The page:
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-   -   Armored cable shell as conduit? (http://www.diychatroom.com/f18/armored-cable-shell-conduit-160379/)

sixspeed 10-17-2012 01:38 PM

Armored cable shell as conduit?
 
Is it possible to use the existing armor of armored cable as a conduit to replace and run new conductors between two existing points?


Scenario: I have a single light switch controlling a ceiling light fixture in finished area. The light switch is wired as a switch loop, where line power enters at the light fixture junction box. There is one cable between the switch and light fixture: 14/2 armored (with bonding strip). The total linear distance between switch box and light fixture should be about 9 feet, with one 90 degree turn (the bend from wall run to ceiling run). I want to replace this switch with a dimmer which requires a neutral. Thus I need a neutral conductor at the switch box, or 14/3 cable between switch and fixture.

Dilemma: The existing armored 14/2 cable is fastened to each box inside with cable clamps. So I can easily detach the cable from each box. However, it seems the cable is fastened to structure behind the wall/ceiling. So I cannot pull out the old cable to feed in a new 14/3 cable. But the conductors within the armor seem to be free-floating with wiggle room. So would it be possible to pull out the 14/2 conductors from one end while pulling in 14/3 (stranded for more flexibility) conductors from the other end (using the outgoing conductors like a pull string; I'd figure it would be easier to swap the bundle of conductors rather than try to thread in a single neutral conductor)? Is the diameter of 14/2 armor cable the equivalent to 14/3 armor cable to make this physically possible as well as acceptable?

Thanks.

Jim Port 10-17-2012 01:49 PM

If you are dealing with a cable like MC or AC, commonly called BX, you will not be able to remove the conductors and pull in new ones. That is a cable assembly. However if you had flexible metal conduit, commonly called Greenfield, you can pull in new conductors.

The cable will be about 3/8" in diameter. The conduit is larger.

sixspeed 10-17-2012 02:08 PM

This is most likely BX cable (1970's vintage), although I can't confirm by reading any labeling or marking on the cable or the conductors.

What are some suggestions for replacing the entire cable segment with minimal destruction?

I do have access to the unfinished attic space above the ceiling, but the wall switch box is inside a finished wall. I suppose I can pry open the other cable knockout opening in the switch box, drill a new hole in the top plate of the wall, thread down a rod and see if I can pin the tail on the donkey...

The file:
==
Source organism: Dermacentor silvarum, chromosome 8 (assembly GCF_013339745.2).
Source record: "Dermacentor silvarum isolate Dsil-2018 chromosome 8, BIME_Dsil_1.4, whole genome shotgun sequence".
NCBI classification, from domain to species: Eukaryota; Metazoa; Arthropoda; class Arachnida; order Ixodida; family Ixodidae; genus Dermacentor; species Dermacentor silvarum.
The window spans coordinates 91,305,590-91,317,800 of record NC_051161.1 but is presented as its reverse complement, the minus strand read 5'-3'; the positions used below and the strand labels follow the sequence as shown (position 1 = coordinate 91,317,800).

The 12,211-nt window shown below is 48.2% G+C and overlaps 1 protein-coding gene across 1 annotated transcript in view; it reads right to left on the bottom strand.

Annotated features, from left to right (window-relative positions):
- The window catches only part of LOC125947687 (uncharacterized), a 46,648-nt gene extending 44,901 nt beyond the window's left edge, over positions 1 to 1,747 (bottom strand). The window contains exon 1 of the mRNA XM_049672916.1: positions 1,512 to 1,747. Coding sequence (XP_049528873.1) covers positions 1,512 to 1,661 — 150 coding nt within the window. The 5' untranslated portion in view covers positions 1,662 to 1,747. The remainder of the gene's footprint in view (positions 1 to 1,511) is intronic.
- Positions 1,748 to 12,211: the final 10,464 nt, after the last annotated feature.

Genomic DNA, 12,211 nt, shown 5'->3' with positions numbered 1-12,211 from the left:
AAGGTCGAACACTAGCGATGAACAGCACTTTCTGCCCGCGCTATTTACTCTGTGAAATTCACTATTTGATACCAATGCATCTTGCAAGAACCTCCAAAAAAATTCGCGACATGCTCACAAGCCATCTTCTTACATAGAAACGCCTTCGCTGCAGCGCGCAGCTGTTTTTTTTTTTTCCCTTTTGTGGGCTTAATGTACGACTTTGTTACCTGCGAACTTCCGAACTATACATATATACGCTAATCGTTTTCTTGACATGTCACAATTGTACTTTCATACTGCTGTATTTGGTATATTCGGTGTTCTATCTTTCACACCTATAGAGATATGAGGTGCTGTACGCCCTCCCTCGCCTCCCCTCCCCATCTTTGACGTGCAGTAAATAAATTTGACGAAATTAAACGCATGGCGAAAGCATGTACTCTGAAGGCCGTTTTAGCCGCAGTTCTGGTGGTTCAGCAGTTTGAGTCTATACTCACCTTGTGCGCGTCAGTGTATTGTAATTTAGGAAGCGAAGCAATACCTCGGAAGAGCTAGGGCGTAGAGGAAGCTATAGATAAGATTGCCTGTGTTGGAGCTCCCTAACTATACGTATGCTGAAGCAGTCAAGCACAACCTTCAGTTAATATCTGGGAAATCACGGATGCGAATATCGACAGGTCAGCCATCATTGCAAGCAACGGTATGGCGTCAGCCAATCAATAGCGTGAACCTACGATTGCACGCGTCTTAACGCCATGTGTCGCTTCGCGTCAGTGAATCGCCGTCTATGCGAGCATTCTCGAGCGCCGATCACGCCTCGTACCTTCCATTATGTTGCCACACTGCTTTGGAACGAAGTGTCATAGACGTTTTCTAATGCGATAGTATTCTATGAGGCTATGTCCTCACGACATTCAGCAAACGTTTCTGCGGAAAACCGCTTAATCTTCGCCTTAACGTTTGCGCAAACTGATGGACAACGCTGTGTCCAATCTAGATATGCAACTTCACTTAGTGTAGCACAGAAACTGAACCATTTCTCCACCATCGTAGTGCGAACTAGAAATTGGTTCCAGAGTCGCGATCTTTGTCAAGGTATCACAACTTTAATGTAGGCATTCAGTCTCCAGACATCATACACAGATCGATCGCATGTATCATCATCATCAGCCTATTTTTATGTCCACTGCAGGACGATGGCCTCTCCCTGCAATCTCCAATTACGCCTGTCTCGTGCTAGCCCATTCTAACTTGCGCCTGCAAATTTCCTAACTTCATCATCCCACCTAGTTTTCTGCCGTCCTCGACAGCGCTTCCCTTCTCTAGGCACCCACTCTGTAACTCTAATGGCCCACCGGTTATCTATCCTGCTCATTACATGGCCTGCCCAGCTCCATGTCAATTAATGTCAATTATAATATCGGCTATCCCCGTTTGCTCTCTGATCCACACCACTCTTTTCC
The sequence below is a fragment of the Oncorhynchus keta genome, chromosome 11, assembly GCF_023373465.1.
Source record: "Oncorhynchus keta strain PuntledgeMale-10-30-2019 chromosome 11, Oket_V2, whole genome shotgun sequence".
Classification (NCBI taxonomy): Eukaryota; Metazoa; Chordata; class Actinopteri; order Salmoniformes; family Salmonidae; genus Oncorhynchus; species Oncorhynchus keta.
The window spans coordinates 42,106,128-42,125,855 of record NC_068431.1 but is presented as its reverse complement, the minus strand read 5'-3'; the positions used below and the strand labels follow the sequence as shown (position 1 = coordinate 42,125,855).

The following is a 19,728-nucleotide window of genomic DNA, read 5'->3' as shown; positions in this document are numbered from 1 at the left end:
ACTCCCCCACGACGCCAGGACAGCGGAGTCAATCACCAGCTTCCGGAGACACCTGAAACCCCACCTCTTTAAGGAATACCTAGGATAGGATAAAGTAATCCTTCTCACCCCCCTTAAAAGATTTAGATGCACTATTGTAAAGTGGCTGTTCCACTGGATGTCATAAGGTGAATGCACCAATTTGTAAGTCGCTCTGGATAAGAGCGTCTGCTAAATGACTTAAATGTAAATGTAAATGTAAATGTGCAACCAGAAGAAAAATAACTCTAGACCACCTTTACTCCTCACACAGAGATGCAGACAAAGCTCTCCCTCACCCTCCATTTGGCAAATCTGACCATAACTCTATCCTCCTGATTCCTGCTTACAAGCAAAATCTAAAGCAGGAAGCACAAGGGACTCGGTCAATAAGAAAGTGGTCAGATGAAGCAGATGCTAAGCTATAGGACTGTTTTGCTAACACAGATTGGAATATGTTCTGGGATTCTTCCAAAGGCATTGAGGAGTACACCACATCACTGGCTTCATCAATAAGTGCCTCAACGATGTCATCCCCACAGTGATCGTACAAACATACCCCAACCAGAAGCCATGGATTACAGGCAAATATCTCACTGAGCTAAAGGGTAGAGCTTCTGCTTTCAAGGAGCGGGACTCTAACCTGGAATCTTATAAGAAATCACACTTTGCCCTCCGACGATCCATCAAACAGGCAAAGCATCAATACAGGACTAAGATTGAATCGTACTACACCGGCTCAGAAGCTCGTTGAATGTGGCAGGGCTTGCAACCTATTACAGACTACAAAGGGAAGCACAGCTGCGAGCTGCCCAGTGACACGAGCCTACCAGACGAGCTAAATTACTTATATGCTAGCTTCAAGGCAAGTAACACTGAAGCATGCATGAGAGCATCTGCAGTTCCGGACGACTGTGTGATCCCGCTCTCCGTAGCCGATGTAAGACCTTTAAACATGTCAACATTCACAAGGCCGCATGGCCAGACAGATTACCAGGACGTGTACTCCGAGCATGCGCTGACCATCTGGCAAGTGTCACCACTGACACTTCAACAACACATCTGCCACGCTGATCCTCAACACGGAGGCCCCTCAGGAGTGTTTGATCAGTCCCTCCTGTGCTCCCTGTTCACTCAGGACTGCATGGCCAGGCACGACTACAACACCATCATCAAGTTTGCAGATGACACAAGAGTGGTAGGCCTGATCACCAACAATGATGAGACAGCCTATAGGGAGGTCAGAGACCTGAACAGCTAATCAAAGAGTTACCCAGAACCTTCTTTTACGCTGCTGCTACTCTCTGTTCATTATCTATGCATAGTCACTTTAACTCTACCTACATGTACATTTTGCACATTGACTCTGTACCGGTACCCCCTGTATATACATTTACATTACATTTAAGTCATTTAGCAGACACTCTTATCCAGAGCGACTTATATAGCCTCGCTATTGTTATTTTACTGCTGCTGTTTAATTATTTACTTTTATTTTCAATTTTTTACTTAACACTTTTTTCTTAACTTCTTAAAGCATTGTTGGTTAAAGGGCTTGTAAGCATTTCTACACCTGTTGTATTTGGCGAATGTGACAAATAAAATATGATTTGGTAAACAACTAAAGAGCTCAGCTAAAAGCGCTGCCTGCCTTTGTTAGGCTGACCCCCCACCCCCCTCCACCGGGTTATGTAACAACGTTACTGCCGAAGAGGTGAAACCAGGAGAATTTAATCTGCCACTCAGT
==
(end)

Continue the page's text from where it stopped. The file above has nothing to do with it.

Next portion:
jbfan 10-17-2012 02:37 PM

Sometimes it is quicker to remove the existing box, run the cable, then install a new box.

Jim Port 10-17-2012 02:43 PM

Another thing is the old cable should be stapled to the studs.

Your fished in cable will not need to be stapled.

Beepster 10-17-2012 02:59 PM

I would first be sure that you have BX and not Greenfield. I am not certain, but I believe that more of the older homes have Greenfield. My 1958 home in the Twin Cities has Greenfield and I am able to pull NM through. Only one NM 14-2 cable. I was told NO on 2 14-2 NM cables. And if the Greenfield does not terminate in a junction box, you must have a proper end with bushings to prevent the NM cable from getting nicked.

B

andrew79 10-17-2012 03:50 PM

If it was bx it wouldn't be free floating and there's no way you'd pull the wire out of it anyways over 9 feet plus 90.

sixspeed 10-17-2012 04:24 PM

Quote:

Originally Posted by jbfan (Post 1032710)
Sometimes it is quicker to remove the existing box, run the cable, then install a new box.

I've done this elsewhere, but only by planning to go larger (1-gang to 2-gang...) since it requires cutting some wall around the box for tool access to be able to undo the fasteners holding the mounting "wings" of the old metal box to the stud.

sixspeed 10-17-2012 04:43 PM

Quote:

Originally Posted by andrew79 (Post 1032772)